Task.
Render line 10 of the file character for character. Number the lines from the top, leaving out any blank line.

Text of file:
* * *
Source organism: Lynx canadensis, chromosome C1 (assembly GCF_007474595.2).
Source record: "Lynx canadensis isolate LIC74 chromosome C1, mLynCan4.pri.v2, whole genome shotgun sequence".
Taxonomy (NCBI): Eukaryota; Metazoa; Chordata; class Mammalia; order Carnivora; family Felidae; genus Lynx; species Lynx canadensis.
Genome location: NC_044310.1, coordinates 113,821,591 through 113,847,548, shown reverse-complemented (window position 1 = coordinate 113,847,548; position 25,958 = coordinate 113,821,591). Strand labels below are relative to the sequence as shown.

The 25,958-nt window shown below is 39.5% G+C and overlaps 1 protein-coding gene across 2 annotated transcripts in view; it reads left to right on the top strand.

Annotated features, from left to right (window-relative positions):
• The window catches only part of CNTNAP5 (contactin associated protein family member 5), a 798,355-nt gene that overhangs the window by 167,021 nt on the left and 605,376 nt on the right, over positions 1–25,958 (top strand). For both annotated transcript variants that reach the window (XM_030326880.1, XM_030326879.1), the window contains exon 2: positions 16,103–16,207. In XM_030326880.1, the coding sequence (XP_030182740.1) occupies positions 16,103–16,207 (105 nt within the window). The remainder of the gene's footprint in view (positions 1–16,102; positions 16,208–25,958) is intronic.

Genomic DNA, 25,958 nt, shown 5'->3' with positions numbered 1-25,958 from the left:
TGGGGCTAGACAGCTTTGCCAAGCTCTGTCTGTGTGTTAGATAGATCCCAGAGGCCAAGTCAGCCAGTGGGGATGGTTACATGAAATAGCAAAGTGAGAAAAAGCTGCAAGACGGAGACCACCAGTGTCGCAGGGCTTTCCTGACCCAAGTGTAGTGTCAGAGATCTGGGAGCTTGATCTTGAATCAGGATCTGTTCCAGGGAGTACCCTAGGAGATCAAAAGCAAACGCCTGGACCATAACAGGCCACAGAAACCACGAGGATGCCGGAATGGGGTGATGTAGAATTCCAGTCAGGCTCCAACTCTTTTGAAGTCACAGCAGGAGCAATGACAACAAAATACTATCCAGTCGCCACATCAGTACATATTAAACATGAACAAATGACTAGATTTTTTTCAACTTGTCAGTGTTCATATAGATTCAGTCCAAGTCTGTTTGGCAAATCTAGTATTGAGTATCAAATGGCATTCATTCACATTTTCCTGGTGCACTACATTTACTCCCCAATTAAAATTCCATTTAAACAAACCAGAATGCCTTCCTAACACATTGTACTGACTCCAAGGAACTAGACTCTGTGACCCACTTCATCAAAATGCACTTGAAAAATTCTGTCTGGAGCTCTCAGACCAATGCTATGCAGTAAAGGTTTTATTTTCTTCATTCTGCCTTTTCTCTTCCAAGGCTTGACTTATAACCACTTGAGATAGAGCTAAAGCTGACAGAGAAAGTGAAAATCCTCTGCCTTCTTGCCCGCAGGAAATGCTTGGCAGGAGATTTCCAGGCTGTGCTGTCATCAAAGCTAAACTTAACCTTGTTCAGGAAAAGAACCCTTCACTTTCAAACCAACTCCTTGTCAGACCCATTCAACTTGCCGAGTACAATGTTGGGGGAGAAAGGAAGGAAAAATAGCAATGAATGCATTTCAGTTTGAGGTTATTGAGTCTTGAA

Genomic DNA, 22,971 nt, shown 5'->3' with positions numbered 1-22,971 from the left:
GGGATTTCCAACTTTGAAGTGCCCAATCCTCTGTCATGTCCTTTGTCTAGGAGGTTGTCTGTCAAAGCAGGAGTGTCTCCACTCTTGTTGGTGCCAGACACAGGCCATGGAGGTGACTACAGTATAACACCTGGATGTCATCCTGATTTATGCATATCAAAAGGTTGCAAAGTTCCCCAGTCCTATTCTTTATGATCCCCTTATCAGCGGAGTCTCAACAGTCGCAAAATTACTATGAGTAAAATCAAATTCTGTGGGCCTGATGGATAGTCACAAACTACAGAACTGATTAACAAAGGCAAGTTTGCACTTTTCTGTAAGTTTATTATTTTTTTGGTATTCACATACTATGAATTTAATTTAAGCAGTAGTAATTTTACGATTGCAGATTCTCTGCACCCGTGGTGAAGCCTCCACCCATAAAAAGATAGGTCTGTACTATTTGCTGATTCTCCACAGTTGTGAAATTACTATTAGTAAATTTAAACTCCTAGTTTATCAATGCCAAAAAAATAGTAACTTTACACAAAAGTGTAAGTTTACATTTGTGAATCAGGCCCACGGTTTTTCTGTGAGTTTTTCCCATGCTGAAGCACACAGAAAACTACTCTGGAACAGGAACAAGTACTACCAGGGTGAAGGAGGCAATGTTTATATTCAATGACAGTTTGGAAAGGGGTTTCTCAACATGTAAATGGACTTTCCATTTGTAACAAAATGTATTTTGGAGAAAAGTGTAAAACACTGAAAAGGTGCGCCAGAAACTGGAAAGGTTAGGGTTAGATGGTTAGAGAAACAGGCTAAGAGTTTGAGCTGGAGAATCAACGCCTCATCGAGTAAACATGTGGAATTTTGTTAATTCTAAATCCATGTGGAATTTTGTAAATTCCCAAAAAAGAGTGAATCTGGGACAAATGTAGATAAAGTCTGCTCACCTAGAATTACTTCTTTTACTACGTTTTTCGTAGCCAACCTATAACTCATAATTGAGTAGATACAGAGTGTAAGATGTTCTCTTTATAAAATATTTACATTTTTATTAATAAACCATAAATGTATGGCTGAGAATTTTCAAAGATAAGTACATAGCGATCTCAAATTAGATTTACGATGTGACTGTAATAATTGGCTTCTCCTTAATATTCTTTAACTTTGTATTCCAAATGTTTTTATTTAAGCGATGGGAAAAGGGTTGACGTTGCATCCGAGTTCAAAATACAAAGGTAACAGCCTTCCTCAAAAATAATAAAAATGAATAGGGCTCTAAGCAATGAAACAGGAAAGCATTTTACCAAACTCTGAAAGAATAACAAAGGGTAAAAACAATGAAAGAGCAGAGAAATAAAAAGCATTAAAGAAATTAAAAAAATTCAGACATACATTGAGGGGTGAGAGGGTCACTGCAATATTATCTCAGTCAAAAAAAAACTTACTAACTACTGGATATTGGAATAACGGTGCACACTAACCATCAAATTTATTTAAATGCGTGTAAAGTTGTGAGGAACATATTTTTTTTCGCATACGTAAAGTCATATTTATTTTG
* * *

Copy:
Genomic DNA, 22,971 nt, shown 5'->3' with positions numbered 1-22,971 from the left: